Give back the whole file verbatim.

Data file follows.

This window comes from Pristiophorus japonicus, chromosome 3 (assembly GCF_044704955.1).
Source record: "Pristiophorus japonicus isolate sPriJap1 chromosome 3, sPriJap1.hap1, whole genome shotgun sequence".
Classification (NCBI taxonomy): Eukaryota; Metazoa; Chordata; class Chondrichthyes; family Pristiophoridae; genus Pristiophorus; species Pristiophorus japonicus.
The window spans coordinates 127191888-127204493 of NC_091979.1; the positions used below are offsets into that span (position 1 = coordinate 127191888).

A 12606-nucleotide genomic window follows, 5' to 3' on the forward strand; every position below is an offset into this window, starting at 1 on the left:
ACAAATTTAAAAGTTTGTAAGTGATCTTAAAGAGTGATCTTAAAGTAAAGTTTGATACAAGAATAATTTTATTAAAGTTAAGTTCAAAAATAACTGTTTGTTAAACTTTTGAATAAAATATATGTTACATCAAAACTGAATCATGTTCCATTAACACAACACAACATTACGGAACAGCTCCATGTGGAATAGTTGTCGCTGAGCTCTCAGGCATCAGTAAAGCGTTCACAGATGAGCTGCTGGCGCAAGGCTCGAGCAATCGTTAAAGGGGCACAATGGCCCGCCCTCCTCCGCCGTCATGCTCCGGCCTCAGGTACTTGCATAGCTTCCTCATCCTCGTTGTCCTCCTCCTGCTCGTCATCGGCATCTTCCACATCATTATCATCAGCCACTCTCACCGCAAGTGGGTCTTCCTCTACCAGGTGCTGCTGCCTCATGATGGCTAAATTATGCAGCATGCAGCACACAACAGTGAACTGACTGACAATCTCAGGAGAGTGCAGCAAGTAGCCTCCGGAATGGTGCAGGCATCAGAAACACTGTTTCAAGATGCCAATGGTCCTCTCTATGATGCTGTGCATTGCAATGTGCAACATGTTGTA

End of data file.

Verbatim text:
This window comes from Pristiophorus japonicus, chromosome 3 (assembly GCF_044704955.1).
Source record: "Pristiophorus japonicus isolate sPriJap1 chromosome 3, sPriJap1.hap1, whole genome shotgun sequence".
Classification (NCBI taxonomy): Eukaryota; Metazoa; Chordata; class Chondrichthyes; family Pristiophoridae; genus Pristiophorus; species Pristiophorus japonicus.
The window spans coordinates 127191888-127204493 of NC_091979.1; the positions used below are offsets into that span (position 1 = coordinate 127191888).

A 12606-nucleotide genomic window follows, 5' to 3' on the forward strand; every position below is an offset into this window, starting at 1 on the left:
ACAAATTTAAAAGTTTGTAAGTGATCTTAAAGAGTGATCTTAAAGTAAAGTTTGATACAAGAATAATTTTATTAAAGTTAAGTTCAAAAATAACTGTTTGTTAAACTTTTGAATAAAATATATGTTACATCAAAACTGAATCATGTTCCATTAACACAACACAACATTACGGAACAGCTCCATGTGGAATAGTTGTCGCTGAGCTCTCAGGCATCAGTAAAGCGTTCACAGATGAGCTGCTGGCGCAAGGCTCGAGCAATCGTTAAAGGGGCACAATGGCCCGCCCTCCTCCGCCGTCATGCTCCGGCCTCAGGTACTTGCATAGCTTCCTCATCCTCGTTGTCCTCCTCCTGCTCGTCATCGGCATCTTCCACATCATTATCATCAGCCACTCTCACCGCAAGTGGGTCTTCCTCTACCAGGTGCTGCTGCCTCATGATGGCTAAATTATGCAGCATGCAGCACACAACAGTGAACTGACTGACAATCTCAGGAGAGTGCAGCAAGTAGCCTCCGGAATGGTGCAGGCATCAGAAACACTGTTTCAAGATGCCAATGGTCCTCTCTATGATGCTGTGCATTGCAATGTGCAACATGTTGTA